Writers Retreat’ is a new exercise I’m doing with Nive Gajiwala, Shachi Nelli, Abhay Puri, and Pearce Watson, four aspiring writers who happen to be friends of mine.
Every day, one of us will suggest a brief to the group. The challenge is to produce 500-750 words, on that day, on the assigned topic.
Day 4’s topic is ‘Love or Lust: What’s the Difference?’, assigned by Nive.
This fabulous story was written by my dear friend Abhay Puri. You can read my response here.
– The world would be a better place if there was only lust. No complications, no worries.
You nod and think about her words, but you know they are impossible, wistful.
– Who cares? These are just labels, anyway, the internet says so. Sometimes the lust of a day can mean more than love you’ve known for years, sometimes a senseless release is just easier than the heavy, tangled mess that every relationship eventually twists itself into. As long as you’re happy, what’s the difference?
But even as you say them, you know these words are just part of an image you’re keeping up, that you don’t know her well enough to tell her what you really think, that you are lying, if only in some partial and harmless way.
You wish that you didn’t know the difference, but lust is only ever a starting point, a moment, a few encounters. It is a thrill, a club bathroom in Berlin, some girl’s dorm room you knew you would never see again, the back of a car. It is a tonic, usually fueled by a drink or a void or something less definable, a rush of a few minutes or hours or days. Maybe longer, if you’re lucky.
It’s easy to trigger, just an inch of skin or a flirtatious look or a few words are usually enough. It’s disorienting, amazing, usually absurd, it becomes something to chase, something to remember, but it fades away into the world, into a vague longing and regret that occasionally bubbles up. You know it’s good, sometimes you’re powerless to stop it, but it’s still not love.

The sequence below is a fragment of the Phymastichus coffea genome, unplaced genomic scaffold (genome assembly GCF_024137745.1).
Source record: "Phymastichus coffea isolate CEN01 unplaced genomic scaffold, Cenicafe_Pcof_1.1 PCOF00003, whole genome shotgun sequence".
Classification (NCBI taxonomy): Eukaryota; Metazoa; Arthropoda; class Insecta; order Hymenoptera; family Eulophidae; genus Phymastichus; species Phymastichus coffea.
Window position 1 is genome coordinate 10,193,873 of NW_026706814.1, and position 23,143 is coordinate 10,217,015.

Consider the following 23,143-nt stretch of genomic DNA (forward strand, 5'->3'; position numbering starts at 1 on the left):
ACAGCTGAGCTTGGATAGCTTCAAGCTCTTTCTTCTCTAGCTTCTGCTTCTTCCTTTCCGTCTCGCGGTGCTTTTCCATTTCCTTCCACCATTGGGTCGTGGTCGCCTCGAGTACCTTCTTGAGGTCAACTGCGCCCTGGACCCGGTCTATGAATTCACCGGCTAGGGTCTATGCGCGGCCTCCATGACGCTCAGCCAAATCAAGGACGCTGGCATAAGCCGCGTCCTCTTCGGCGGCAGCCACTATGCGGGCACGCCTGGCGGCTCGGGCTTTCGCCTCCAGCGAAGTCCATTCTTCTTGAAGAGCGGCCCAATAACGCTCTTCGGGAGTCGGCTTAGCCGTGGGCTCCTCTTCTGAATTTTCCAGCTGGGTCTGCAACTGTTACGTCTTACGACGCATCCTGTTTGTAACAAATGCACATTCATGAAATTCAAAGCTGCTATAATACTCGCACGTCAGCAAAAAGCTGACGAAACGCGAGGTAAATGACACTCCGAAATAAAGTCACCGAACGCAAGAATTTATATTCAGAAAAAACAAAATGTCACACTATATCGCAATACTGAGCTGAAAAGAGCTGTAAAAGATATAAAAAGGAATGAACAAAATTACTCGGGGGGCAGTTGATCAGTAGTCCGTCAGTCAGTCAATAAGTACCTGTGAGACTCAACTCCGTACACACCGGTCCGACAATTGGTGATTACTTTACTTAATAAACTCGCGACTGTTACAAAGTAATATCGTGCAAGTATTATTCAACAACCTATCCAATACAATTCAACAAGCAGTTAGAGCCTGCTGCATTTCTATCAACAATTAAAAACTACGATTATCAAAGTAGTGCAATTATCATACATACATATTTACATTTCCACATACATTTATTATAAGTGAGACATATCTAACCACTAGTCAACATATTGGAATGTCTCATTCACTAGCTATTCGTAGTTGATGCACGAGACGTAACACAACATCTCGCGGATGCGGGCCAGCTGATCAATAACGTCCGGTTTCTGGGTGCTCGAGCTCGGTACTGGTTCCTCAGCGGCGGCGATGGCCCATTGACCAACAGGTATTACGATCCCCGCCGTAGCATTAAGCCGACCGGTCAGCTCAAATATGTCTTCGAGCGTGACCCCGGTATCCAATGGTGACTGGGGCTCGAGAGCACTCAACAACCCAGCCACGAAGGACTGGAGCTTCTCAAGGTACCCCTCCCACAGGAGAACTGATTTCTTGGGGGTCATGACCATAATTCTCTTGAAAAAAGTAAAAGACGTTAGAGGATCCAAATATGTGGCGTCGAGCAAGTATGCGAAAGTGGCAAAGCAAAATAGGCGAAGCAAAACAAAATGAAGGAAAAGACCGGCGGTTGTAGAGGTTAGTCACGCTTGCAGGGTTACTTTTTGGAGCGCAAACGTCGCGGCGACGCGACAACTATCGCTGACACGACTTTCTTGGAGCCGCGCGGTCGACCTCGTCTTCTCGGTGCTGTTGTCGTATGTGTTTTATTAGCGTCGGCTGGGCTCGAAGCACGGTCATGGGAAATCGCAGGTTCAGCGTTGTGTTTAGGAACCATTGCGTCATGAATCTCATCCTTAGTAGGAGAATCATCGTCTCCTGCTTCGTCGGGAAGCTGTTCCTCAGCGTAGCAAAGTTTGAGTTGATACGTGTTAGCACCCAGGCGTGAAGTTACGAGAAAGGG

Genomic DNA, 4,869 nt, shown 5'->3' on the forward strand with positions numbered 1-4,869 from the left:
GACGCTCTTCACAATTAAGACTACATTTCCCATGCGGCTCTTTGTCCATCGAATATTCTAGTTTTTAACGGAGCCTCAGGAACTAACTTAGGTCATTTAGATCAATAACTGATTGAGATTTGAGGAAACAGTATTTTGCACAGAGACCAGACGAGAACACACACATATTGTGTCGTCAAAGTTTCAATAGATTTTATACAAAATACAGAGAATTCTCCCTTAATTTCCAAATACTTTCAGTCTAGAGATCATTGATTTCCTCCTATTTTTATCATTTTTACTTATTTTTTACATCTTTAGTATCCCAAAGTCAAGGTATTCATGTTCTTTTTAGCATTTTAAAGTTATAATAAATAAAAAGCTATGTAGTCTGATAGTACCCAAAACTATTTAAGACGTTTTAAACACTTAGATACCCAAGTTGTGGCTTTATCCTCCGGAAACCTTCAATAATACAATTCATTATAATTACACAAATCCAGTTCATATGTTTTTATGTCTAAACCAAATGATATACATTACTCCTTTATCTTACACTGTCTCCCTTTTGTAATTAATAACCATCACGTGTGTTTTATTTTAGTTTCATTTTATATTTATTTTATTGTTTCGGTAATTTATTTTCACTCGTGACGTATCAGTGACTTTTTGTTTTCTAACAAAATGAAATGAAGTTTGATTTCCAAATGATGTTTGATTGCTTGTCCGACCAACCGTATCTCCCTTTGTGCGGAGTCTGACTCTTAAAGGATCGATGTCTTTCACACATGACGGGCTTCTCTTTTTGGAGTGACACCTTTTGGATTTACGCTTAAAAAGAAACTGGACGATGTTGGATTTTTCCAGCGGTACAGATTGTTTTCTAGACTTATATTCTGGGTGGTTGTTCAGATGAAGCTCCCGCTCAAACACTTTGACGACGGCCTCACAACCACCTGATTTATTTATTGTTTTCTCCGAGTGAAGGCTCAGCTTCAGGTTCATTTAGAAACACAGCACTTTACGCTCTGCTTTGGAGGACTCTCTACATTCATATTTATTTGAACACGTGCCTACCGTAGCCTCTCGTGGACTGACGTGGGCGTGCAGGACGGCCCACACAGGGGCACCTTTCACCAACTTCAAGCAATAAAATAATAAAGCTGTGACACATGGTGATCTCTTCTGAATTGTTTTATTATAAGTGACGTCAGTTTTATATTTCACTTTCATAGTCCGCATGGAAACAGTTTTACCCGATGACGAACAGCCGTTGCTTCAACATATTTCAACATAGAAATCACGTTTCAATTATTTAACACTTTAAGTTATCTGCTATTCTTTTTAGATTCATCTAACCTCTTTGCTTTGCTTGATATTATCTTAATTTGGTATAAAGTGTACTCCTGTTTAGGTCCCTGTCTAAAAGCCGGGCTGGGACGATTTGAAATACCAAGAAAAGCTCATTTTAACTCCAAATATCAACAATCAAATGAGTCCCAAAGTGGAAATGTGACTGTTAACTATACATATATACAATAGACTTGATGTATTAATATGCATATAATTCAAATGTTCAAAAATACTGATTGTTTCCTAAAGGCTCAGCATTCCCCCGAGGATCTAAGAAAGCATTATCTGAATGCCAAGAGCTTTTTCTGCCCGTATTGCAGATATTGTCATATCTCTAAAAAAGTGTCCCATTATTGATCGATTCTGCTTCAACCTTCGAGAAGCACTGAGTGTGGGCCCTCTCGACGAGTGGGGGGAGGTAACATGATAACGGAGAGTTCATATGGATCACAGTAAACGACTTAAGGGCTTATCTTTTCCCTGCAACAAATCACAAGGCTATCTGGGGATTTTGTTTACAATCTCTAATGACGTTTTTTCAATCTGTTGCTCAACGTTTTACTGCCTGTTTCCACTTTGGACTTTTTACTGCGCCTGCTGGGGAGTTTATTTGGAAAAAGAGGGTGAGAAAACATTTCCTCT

Maybe you’re old-fashioned, you don’t know how to forget or to set limits, but love is more, different, deeper. You know how it feels because you remember the stomach sinking, the same anxious, breathless fear that feels like some kind of withdrawal. You remember these disparate moments, different girls, but the same addiction, the few that sink you every time even when you try to control your mind.
It’s different because of what you know, because you remember a dimple or a position or a shy embarrassed smile that was only for you. It’s different because you know her insecurities and her dreams and the weird things you would tell each other and the nicknames and stupid conversations nobody else will ever know about. It’s different because there’s never enough time, because you know how fragile everything is, because you can’t believe there can be so much pain in the world when she is in it too, because you know her dog or her mother or her biggest secret from school.
It’s different because you know how she is stupid about things you can never understand, you know the things she does that hurt you, but you still want her to come back, you know she’ll be there. It’s different because you’ve been everywhere together, because you changed each other, because of the comfort that makes you feel like you’re home. It’s different because when you wake up, it feels empty, because she’s your first thought. Because airports and taxis and phones and even fucking chopsticks remind you of her in some way or another.
It’s different because of the pain, because it doesn’t end, because you’re vulnerable and lost. It’s definitely worse, actually, so why are you chasing it? Why don’t you just play the game with this one and continue this conversation?